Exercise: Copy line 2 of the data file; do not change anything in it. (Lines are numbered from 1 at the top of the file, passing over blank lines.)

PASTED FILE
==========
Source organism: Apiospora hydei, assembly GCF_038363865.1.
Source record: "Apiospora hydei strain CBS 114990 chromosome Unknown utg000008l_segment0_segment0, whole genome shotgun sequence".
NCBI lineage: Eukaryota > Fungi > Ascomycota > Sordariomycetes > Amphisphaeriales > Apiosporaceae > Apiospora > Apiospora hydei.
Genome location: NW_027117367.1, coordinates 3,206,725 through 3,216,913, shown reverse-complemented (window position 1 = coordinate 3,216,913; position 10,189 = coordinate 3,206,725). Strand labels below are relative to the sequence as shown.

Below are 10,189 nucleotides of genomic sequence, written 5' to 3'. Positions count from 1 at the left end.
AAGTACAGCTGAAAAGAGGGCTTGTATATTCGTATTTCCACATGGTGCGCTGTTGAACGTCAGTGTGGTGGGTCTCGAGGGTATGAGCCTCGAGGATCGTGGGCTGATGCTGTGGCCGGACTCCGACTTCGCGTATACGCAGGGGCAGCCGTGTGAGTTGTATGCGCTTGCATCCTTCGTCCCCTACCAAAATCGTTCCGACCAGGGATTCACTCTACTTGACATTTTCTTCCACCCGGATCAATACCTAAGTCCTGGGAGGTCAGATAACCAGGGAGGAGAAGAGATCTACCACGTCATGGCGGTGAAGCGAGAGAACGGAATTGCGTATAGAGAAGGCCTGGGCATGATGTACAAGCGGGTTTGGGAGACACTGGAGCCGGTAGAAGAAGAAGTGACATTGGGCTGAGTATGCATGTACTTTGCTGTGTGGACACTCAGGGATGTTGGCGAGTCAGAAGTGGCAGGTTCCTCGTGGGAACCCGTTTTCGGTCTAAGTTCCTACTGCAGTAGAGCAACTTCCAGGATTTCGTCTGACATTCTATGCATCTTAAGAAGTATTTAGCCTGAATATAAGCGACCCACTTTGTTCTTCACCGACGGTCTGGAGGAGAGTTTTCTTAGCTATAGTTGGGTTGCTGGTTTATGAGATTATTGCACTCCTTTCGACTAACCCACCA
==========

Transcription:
Source record: "Apiospora hydei strain CBS 114990 chromosome Unknown utg000008l_segment0_segment0, whole genome shotgun sequence".